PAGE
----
• Test combinations, sometimes.
    There may be times when you have a critical feature with many variations that must be tested. You should be selective when writing tests that view all possible combinations. This approach should be used sparingly, and you should never test all combinations of all possible feature flags.

Testing in production

We talk a lot about testing in production. Testing in production does not mean shipping code with no tests into production and hoping for the best. Instead, it means having the ability to have real users test real features, with real data, in a real environment.

Some of our most successful users are able to deploy to production multiple times per day because they have empowered their QA and UAT teams to validate functionality in a real production environment before exposing it to the rest of their user base. When QA or UAT reveals a flaw, there is no impact on anyone other users and there is no need to do a full rollback.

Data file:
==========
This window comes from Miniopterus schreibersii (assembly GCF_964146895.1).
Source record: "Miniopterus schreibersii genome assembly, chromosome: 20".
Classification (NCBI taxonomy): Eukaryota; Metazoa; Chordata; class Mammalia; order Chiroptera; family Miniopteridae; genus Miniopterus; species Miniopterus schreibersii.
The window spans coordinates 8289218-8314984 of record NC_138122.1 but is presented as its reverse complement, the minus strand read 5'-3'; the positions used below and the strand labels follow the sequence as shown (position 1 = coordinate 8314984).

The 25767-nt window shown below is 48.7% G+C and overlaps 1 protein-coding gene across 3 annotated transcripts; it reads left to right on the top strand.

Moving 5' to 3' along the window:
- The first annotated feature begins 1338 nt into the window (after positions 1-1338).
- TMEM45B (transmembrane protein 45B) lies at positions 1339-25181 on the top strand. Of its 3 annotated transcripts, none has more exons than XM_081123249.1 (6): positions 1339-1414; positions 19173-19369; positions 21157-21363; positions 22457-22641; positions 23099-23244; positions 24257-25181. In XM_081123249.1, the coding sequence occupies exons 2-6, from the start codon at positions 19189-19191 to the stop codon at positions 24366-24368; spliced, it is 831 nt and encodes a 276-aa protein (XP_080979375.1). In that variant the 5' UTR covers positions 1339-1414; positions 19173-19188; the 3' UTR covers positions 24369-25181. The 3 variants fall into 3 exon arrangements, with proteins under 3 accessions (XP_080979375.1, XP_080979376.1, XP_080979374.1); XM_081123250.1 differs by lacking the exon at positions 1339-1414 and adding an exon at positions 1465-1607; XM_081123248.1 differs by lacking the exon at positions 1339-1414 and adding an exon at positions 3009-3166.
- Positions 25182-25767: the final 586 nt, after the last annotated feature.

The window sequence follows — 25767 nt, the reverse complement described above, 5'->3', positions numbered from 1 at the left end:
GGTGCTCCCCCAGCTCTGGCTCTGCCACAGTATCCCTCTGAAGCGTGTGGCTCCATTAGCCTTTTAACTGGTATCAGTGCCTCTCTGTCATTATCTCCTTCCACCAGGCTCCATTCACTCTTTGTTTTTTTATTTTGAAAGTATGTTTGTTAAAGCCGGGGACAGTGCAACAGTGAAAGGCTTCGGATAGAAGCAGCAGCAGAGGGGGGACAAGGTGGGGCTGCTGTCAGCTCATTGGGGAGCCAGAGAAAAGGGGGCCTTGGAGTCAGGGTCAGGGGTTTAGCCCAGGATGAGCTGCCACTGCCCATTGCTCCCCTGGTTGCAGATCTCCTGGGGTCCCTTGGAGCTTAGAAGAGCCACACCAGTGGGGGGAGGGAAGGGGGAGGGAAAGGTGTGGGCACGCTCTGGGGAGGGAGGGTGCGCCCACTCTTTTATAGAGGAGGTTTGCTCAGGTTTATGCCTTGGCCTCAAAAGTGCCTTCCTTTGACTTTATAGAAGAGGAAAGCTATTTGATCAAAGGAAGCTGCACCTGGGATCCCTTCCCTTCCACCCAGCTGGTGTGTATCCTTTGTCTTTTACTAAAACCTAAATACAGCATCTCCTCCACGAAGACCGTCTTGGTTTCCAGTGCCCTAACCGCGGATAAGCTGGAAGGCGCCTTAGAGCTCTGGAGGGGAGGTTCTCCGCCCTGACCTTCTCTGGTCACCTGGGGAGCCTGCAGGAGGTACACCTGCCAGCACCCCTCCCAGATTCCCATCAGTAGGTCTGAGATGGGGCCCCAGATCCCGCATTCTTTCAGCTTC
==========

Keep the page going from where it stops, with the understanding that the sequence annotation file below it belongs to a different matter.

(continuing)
This is the real power of feature flags. You will never be able to find every bug in your software no matter how much automated testing you do. But having the ability to turn a feature off when you find a bug in production in real-time is what gives our customers the peace of mind to be able to continue to deliver features to customers safely and as fast as possible.